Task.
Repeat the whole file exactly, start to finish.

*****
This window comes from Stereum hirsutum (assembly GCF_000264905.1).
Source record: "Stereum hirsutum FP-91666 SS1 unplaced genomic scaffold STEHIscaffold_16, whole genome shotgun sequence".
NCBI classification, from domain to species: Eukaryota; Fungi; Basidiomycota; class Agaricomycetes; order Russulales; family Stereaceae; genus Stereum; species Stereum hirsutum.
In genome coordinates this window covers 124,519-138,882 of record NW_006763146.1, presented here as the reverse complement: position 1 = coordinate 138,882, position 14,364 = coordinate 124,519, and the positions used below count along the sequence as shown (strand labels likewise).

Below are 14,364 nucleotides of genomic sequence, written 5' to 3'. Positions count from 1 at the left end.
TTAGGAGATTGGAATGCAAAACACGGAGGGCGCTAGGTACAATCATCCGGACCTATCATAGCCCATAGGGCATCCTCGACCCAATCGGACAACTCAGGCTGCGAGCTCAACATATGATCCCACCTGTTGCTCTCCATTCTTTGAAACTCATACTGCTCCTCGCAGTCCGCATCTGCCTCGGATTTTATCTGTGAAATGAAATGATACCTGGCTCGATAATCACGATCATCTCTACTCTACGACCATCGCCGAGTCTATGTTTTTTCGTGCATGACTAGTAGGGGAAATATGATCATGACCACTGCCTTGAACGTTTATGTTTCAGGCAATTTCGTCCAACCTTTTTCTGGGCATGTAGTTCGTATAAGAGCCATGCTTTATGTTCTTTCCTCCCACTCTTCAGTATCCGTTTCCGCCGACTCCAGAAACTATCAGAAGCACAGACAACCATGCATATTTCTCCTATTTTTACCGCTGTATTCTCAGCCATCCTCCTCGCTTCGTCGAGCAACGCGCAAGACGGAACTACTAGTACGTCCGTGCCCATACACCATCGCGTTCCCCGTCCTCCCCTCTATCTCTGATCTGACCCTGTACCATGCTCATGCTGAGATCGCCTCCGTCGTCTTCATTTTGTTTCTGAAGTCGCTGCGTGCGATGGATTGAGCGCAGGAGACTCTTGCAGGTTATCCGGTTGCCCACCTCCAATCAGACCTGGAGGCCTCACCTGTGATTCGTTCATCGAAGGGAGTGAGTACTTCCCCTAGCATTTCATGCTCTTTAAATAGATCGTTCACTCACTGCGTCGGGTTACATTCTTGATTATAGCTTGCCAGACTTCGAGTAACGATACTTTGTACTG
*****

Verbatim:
This window comes from Stereum hirsutum (assembly GCF_000264905.1).
Source record: "Stereum hirsutum FP-91666 SS1 unplaced genomic scaffold STEHIscaffold_16, whole genome shotgun sequence".
NCBI classification, from domain to species: Eukaryota; Fungi; Basidiomycota; class Agaricomycetes; order Russulales; family Stereaceae; genus Stereum; species Stereum hirsutum.
In genome coordinates this window covers 124,519-138,882 of record NW_006763146.1, presented here as the reverse complement: position 1 = coordinate 138,882, position 14,364 = coordinate 124,519, and the positions used below count along the sequence as shown (strand labels likewise).

Below are 14,364 nucleotides of genomic sequence, written 5' to 3'. Positions count from 1 at the left end.
TTAGGAGATTGGAATGCAAAACACGGAGGGCGCTAGGTACAATCATCCGGACCTATCATAGCCCATAGGGCATCCTCGACCCAATCGGACAACTCAGGCTGCGAGCTCAACATATGATCCCACCTGTTGCTCTCCATTCTTTGAAACTCATACTGCTCCTCGCAGTCCGCATCTGCCTCGGATTTTATCTGTGAAATGAAATGATACCTGGCTCGATAATCACGATCATCTCTACTCTACGACCATCGCCGAGTCTATGTTTTTTCGTGCATGACTAGTAGGGGAAATATGATCATGACCACTGCCTTGAACGTTTATGTTTCAGGCAATTTCGTCCAACCTTTTTCTGGGCATGTAGTTCGTATAAGAGCCATGCTTTATGTTCTTTCCTCCCACTCTTCAGTATCCGTTTCCGCCGACTCCAGAAACTATCAGAAGCACAGACAACCATGCATATTTCTCCTATTTTTACCGCTGTATTCTCAGCCATCCTCCTCGCTTCGTCGAGCAACGCGCAAGACGGAACTACTAGTACGTCCGTGCCCATACACCATCGCGTTCCCCGTCCTCCCCTCTATCTCTGATCTGACCCTGTACCATGCTCATGCTGAGATCGCCTCCGTCGTCTTCATTTTGTTTCTGAAGTCGCTGCGTGCGATGGATTGAGCGCAGGAGACTCTTGCAGGTTATCCGGTTGCCCACCTCCAATCAGACCTGGAGGCCTCACCTGTGATTCGTTCATCGAAGGGAGTGAGTACTTCCCCTAGCATTTCATGCTCTTTAAATAGATCGTTCACTCACTGCGTCGGGTTACATTCTTGATTATAGCTTGCCAGACTTCGAGTAACGATACTTTGTACTG